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(EDITORIAL from Korea Times on Feb. 11)

Editorials from Korean dailies 09:04 February 11, 2021

New 'blacklist' scandal
Time to overhaul executive reshuffle systems in public organizations

A Seoul court convicted a former environment minister and a former presidential aide of abuse of power Tuesday. The Seoul Central District Court sentenced former Environment Minister Kim Eun-kyung to two-and-a-half years in prison for ousting state-run company executives affiliated with her ministry and replacing them with loyalists of President Moon Jae-in. The court ordered Kim, who had stood trial without detention, to be jailed immediately.

Shin Mi-sook, former presidential secretary for personnel affairs, received a suspended prison sentence of one-and-a-half years for her involvement in what was dubbed a new "blacklist" scandal. The prosecution indicted Kim and Shin in April 2019 on charges of drawing up a blacklist of executives appointed by the former Park Geun-hye administration and forcing 15 of them to step down. Among them, 13 resigned due to the pressure.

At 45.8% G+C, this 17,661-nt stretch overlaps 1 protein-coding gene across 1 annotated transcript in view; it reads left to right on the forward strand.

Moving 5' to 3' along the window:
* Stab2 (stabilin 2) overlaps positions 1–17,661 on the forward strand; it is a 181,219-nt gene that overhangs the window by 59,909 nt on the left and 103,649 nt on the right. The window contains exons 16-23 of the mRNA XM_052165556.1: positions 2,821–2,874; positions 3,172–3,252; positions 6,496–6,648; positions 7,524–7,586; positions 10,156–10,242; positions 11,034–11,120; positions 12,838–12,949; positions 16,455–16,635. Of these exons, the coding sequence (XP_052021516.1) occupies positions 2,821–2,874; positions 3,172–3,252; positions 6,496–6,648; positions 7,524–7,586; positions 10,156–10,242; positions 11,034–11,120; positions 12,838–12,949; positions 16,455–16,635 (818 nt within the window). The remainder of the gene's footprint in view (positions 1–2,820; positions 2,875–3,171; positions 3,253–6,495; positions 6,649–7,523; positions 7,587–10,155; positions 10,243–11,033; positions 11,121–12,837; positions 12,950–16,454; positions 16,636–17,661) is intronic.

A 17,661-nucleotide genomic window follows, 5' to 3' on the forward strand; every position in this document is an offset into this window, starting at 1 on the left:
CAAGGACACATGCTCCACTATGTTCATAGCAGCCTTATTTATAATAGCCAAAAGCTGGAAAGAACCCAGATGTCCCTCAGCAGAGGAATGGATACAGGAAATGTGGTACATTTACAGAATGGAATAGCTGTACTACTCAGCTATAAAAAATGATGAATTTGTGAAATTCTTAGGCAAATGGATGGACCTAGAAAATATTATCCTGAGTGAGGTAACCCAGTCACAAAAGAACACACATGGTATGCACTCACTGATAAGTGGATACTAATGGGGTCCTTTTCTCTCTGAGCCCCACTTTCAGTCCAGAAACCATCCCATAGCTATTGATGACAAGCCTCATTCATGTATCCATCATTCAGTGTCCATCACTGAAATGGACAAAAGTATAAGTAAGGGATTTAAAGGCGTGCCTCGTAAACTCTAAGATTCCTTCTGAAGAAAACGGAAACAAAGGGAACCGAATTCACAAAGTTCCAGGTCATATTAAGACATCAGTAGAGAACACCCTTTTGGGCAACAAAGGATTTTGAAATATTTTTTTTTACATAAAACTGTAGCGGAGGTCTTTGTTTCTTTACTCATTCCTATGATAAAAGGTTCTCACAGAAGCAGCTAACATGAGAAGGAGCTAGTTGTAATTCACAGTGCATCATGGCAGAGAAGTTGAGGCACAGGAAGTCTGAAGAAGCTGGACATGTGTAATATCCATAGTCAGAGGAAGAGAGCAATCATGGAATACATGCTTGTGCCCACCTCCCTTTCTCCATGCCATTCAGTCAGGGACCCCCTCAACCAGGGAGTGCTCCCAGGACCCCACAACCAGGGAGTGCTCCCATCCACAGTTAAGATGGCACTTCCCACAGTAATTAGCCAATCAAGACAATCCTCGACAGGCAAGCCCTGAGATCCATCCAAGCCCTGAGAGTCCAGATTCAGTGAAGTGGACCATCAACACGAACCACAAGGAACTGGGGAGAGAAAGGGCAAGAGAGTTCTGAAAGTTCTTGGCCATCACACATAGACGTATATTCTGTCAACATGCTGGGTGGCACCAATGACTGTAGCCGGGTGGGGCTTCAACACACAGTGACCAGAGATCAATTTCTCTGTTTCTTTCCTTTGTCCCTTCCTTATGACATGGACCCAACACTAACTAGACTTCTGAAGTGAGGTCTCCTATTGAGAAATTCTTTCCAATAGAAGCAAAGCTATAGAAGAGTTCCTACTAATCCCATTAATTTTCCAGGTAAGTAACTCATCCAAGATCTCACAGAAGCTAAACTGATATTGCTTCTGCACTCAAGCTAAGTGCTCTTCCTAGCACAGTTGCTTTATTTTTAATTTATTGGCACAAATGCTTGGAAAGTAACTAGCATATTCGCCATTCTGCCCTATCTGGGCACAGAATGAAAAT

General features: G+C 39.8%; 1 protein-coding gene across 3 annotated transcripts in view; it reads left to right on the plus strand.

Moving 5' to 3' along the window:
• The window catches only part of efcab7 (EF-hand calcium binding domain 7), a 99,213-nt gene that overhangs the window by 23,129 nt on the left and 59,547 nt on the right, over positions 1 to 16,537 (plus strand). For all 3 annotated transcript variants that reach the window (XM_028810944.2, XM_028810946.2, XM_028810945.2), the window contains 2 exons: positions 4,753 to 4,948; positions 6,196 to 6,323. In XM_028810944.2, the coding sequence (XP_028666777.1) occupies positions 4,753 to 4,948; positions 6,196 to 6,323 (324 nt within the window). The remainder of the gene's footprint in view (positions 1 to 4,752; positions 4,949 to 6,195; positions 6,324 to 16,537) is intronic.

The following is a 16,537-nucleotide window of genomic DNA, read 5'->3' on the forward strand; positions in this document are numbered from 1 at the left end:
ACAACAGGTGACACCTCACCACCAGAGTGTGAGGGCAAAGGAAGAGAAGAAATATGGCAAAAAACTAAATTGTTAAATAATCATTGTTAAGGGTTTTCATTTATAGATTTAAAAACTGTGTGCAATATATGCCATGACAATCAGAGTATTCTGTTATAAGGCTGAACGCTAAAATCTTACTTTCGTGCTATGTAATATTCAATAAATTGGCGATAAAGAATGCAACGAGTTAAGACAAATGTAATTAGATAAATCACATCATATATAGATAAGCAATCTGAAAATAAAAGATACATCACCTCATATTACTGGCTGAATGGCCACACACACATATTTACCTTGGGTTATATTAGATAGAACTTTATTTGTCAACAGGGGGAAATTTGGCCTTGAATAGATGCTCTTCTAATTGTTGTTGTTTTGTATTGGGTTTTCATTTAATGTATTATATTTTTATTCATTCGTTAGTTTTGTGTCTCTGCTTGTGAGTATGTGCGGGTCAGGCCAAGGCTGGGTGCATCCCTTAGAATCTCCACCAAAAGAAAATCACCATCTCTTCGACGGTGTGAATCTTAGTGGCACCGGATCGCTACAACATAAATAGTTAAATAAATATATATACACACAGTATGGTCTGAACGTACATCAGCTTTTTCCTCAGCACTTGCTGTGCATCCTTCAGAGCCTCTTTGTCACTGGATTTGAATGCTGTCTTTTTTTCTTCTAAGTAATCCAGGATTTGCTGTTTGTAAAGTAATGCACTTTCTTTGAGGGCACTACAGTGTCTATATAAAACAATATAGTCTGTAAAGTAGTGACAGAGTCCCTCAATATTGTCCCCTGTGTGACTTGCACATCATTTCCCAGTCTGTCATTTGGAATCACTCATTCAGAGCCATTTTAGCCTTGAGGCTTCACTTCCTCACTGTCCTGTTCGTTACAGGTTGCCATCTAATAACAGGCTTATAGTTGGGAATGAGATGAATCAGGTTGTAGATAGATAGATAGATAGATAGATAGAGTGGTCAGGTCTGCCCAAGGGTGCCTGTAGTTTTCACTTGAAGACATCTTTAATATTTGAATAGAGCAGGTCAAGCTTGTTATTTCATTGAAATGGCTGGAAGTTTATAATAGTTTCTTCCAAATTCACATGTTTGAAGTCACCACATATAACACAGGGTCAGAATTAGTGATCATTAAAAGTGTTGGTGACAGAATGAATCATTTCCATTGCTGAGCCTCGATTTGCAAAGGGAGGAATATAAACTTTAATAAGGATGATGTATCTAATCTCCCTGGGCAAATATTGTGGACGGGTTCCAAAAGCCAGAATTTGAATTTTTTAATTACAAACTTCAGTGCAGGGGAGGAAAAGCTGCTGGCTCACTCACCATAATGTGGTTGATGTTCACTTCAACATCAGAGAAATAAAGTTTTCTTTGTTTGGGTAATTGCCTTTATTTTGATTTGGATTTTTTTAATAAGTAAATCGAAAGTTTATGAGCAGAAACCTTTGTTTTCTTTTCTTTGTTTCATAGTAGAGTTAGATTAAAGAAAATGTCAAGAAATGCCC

The verdict comes as a surprise because the defendants received jail sentences over personnel affairs conducted customarily in public organizations. The court lambasted Kim for breaching the law, stating that she had asked the executives to submit their resignations, ordered an inspection of those who refused to resign and unduly meddled in the selection of new executives. Shin was also criticized for implanting distrust among civil servants.

The case came to light in December 2018 when Kim Tae-woo, a former member of the Cheong Wa Dae inspection team, blew the whistle on the existence of a blacklist at the environment ministry. Throughout the trial, the former minister argued that political purges were inevitable to implement environmental policies of the new administration and these practices were customary in previous governments.

But the court rejected Kim's argument, stating, "It is an illegal act that must be uprooted." Unsurprisingly, "parachute appointments" have remained intact in this administration, and there is an urgent need to overhaul executive reshuffle policies at public organizations. The prosecution should also look into the possibility of blacklists in other government agencies.
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